Data continues to evolve as an increasingly strategic focus
for institutional investors. A new, more complex investment
climate demands more advanced data tools to support the
multiasset solutions that institutional investors now require.
Their future success largely depends on how effectively these
investors can extract insights and value from large volumes of
While the majority of institutional investors recognize this
need for data dexterity, determining just how to achieve that
can be a daunting task. Insurers, for example which have
often grown through acquisition are continually faced
with having to aggregate data from multiple sources and
platforms. Other, external factors such as increasingly
complicated asset classes and constantly changing technologies
can also create barriers. Couple these hurdles with struggles
legacy infrastructure, and a data crisis looms ahead.
Overcoming the data challenge requires an understanding of
the obstacles at each stage of the data management process.
Here are four steps to consider:
Acquisition: Firms need to get a handle on
a complex set of data sources which are incongruent and
in continual flux and create an interoperable
Data governance: Investors must recruit the
Modeling: There should be a concerted
effort to operate and manipulate inflexible data models, while
bringing evolving technologies on board.
Consumption: The constantly changing uses
for data can exacerbate overall data management challenges.
When it comes to their capabilities to handle big data, not
all organizations are starting from the same point. A 2013
State Street study revealed a digital divide among asset
managers. Nearly one quarter (23 percent) were what we at the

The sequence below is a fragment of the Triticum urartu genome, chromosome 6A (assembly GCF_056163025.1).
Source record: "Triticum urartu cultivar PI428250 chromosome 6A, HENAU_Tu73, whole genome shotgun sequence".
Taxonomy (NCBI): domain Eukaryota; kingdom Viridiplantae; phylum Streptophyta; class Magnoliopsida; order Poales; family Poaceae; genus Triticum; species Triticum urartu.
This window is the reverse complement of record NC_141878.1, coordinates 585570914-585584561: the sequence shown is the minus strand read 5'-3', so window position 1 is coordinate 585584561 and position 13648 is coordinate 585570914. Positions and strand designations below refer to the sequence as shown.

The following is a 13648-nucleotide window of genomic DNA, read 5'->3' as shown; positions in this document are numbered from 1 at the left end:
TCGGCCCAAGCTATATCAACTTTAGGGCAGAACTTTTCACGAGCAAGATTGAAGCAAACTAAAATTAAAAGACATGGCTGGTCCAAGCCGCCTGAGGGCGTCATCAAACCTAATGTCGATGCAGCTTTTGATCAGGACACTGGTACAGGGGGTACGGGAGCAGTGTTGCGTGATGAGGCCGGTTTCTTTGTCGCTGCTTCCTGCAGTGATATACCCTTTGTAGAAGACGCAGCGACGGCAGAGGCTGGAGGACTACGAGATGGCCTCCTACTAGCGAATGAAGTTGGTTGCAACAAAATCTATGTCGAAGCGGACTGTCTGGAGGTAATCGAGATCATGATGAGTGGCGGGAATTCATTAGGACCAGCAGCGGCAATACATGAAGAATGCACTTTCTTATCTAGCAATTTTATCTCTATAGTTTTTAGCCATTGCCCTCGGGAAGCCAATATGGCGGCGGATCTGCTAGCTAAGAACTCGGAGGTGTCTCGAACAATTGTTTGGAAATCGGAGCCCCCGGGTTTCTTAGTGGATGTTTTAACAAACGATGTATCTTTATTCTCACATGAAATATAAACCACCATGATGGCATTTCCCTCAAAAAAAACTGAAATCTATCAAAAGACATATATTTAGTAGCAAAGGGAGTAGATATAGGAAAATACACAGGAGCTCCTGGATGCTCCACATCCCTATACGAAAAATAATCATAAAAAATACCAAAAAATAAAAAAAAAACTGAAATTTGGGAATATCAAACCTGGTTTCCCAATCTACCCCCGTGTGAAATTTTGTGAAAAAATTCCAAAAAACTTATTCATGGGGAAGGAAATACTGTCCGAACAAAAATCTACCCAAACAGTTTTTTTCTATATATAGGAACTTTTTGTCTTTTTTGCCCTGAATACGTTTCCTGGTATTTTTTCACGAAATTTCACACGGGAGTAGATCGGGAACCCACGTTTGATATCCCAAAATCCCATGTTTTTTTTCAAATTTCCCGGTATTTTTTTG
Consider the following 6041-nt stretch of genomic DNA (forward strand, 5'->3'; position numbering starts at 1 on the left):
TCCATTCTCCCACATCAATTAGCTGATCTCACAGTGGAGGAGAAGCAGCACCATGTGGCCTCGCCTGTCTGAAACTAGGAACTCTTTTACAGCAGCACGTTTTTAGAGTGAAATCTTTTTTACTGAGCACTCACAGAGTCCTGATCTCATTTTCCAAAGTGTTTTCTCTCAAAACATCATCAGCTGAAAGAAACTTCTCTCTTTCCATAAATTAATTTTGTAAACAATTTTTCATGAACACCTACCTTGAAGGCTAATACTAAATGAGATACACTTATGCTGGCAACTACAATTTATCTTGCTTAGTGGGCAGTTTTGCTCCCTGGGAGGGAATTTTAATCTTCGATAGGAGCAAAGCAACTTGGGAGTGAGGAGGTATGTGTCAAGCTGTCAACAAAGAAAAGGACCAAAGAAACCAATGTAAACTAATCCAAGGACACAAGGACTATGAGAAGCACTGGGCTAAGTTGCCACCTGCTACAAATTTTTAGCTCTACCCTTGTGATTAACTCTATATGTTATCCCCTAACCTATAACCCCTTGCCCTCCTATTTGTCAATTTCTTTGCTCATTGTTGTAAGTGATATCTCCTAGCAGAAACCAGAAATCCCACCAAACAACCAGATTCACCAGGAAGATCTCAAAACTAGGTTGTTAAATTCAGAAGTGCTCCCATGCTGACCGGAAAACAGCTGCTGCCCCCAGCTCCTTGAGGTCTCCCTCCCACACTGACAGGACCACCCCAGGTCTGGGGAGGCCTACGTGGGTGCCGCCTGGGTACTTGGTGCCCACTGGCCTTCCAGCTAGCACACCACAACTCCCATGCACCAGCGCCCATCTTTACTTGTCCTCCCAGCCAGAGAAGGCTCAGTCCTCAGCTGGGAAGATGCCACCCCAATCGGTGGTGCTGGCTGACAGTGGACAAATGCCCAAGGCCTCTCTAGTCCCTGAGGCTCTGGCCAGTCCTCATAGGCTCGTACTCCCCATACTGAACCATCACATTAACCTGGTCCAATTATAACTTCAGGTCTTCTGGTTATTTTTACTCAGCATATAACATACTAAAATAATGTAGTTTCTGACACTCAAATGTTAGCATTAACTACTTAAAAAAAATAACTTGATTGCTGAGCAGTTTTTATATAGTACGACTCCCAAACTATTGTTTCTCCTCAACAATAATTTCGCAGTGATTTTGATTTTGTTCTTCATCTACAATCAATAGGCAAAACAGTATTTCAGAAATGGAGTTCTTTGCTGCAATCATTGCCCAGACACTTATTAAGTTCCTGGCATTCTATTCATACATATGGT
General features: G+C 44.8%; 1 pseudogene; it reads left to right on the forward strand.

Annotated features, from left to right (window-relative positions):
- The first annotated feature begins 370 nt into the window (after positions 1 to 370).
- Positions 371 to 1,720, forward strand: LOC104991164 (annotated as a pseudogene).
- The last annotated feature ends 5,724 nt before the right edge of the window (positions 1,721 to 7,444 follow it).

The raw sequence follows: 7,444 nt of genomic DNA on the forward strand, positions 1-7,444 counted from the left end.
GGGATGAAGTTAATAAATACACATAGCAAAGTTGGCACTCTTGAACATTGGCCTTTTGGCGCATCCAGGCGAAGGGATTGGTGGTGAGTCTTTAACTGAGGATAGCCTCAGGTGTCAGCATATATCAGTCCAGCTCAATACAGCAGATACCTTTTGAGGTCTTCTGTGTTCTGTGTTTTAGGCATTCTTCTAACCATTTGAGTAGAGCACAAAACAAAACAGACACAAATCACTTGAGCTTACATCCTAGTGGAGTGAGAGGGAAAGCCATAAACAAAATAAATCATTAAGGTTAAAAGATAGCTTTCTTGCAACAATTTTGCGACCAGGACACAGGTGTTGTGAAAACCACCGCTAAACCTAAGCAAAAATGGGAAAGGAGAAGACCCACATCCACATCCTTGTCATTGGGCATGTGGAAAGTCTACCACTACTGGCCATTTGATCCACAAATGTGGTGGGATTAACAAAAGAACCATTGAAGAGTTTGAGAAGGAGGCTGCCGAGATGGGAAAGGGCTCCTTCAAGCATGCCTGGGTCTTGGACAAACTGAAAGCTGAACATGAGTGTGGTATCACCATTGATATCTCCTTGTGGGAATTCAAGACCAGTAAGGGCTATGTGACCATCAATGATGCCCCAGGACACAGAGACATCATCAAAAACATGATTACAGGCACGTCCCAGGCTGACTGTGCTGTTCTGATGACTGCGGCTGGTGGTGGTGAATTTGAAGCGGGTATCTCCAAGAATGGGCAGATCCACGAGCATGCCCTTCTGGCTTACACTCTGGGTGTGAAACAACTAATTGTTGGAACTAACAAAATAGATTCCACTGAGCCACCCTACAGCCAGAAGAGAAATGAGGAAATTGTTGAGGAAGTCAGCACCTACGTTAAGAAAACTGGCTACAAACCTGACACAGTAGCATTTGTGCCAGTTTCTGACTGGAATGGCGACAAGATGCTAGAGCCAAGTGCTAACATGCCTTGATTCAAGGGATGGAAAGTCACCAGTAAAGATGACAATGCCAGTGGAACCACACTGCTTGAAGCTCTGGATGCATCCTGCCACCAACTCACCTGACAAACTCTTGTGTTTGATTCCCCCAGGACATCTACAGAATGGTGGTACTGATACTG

firm call data starters, organizations that are in the early
stages of their journey and still using outdated legacy
systems. Of the respondents, 38 percent could be described as
data movers; these are firms taking active measures to improve
their data capabilities. The remainder of survey respondents
fell into the third and final category, data innovators
firms with the most advanced data capabilities.
These companies treat data as a top strategic priority and thus
are able to adapt faster to new business needs.
To increase data dexterity and, if they are not there yet,
make it to the data innovator stage, institutional investors
should implement key measures, one step at a time.
First off, investors should start small. It helps to
identify a single business challenge to solve using data, then
incrementally drive change from there. Common starting points
include breaking down existing data silos, creating effective
risk analytics and complying with regulatory standards.
Second, a firm needs to figure out how it will handle data
governance. At this stage, investors can implement tools and
processes to normalize and aggregate data as it flows. An
organization should determine if data will be managed in-house
or if it will partner with a third party, such as a service
provider or technology company.
Third, a firm should foster cross-organizational support.
Because such processes often involve large-scale changes,
buy-in from senior management is key to improving how a firm
handles big data. Additionally, while data management is
typically thought to exist in isolation within information
technology, sectors across the organization should be well
versed in data to create a support team with strong
technological as well as business-operational skills. Key
parties for these efforts include technology departments,
business operations and front-office teams.
Lou Maiuri is head of
State Street Global Exchange and Global Markets, and Ivan
Matviak is regional head of State Street Global Exchange for
North America; both are based in Boston.
State Streets disclaimer.
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